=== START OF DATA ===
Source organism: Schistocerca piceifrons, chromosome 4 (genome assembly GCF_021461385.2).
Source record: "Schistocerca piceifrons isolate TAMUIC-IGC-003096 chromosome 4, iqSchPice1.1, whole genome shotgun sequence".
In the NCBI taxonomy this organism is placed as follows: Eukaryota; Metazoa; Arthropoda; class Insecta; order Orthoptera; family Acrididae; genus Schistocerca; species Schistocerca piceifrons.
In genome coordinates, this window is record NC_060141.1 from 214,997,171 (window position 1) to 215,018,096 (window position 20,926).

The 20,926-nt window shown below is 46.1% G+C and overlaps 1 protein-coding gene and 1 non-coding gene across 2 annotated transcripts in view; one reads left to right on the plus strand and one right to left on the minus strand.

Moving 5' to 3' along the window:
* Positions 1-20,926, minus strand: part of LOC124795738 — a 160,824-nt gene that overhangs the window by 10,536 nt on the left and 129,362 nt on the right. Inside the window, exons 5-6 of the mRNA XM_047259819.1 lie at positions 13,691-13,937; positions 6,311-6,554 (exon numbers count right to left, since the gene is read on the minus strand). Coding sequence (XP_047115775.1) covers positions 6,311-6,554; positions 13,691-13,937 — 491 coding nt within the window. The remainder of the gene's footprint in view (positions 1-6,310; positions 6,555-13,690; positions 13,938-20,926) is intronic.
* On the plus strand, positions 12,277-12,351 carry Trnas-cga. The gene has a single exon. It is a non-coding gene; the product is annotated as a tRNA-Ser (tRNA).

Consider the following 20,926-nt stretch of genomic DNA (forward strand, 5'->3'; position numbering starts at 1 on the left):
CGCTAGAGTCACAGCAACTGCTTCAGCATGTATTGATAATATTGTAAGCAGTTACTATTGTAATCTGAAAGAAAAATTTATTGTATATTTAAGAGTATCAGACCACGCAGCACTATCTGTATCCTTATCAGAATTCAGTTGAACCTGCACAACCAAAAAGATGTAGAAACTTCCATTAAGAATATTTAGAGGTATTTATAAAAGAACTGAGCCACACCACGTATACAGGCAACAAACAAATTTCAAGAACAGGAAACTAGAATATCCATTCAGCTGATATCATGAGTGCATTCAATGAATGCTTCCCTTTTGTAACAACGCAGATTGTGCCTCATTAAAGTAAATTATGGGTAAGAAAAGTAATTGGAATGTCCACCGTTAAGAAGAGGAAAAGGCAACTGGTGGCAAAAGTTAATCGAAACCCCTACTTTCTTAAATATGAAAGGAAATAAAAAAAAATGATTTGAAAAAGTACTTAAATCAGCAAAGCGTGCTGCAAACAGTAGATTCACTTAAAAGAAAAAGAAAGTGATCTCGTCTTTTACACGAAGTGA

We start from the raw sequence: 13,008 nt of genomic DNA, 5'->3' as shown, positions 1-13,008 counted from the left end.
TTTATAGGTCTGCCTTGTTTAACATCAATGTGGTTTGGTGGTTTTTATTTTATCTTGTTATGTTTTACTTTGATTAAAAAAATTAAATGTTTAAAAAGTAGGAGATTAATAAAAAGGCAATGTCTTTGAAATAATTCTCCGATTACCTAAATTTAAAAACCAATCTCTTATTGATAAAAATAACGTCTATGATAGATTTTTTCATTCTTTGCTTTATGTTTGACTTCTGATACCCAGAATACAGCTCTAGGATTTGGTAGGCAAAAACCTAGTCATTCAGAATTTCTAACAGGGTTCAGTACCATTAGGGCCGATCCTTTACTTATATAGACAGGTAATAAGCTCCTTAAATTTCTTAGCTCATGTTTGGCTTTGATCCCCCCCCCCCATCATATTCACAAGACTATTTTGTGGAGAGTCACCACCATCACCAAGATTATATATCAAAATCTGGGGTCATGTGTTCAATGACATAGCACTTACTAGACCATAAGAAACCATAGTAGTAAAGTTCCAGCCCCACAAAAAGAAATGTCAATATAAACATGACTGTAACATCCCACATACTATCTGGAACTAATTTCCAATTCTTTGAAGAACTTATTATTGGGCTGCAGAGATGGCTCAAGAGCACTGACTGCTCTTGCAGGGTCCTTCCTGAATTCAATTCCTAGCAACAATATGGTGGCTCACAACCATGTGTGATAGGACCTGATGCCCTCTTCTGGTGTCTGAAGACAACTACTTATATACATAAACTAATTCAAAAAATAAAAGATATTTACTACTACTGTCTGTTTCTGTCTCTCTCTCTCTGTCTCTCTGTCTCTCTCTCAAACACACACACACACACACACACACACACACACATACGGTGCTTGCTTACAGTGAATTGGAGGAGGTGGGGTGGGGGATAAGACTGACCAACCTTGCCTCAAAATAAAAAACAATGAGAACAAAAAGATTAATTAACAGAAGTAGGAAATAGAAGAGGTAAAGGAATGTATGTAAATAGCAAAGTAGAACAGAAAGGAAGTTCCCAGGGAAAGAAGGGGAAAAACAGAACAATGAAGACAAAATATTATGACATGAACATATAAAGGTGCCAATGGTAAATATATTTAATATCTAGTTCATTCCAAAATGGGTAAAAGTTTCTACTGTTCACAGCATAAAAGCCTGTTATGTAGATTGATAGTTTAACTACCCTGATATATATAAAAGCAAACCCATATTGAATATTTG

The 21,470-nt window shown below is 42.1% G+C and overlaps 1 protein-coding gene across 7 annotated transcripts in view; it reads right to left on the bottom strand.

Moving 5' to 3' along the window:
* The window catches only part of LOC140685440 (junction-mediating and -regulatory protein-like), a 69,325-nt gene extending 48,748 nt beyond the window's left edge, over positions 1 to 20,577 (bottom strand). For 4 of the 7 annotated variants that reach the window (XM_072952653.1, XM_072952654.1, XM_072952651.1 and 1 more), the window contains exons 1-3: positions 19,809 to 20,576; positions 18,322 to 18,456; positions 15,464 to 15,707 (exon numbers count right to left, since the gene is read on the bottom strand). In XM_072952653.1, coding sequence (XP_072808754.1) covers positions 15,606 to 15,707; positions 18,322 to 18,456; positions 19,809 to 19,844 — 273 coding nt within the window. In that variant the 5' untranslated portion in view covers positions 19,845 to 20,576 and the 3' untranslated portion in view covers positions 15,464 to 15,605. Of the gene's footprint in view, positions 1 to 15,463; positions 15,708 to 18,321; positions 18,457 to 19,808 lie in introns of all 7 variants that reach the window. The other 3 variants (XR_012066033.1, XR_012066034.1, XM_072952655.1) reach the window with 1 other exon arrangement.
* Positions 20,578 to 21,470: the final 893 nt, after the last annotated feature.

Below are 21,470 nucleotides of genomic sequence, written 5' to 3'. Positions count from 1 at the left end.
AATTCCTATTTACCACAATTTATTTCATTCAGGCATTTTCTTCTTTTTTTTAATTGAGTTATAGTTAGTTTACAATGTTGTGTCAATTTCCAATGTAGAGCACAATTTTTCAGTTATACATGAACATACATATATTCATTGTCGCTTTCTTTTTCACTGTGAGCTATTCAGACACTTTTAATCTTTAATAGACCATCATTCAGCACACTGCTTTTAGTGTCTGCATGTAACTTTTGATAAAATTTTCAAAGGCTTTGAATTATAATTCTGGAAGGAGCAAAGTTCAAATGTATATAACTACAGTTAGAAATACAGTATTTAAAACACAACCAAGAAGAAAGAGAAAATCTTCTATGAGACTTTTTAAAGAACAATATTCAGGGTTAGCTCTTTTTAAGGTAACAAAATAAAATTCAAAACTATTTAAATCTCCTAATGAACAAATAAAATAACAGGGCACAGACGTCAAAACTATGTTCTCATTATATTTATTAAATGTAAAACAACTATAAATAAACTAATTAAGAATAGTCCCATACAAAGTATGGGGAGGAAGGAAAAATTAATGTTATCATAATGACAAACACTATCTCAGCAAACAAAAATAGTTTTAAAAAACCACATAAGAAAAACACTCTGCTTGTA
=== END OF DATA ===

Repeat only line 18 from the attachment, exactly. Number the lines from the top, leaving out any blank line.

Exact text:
AATTCCTATTTACCACAATTTATTTCATTCAGGCATTTTCTTCTTTTTTTTAATTGAGTTATAGTTAGTTTACAATGTTGTGTCAATTTCCAATGTAGAGCACAATTTTTCAGTTATACATGAACATACATATATTCATTGTCGCTTTCTTTTTCACTGTGAGCTATTCAGACACTTTTAATCTTTAATAGACCATCATTCAGCACACTGCTTTTAGTGTCTGCATGTAACTTTTGATAAAATTTTCAAAGGCTTTGAATTATAATTCTGGAAGGAGCAAAGTTCAAATGTATATAACTACAGTTAGAAATACAGTATTTAAAACACAACCAAGAAGAAAGAGAAAATCTTCTATGAGACTTTTTAAAGAACAATATTCAGGGTTAGCTCTTTTTAAGGTAACAAAATAAAATTCAAAACTATTTAAATCTCCTAATGAACAAATAAAATAACAGGGCACAGACGTCAAAACTATGTTCTCATTATATTTATTAAATGTAAAACAACTATAAATAAACTAATTAAGAATAGTCCCATACAAAGTATGGGGAGGAAGGAAAAATTAATGTTATCATAATGACAAACACTATCTCAGCAAACAAAAATAGTTTTAAAAAACCACATAAGAAAAACACTCTGCTTGTA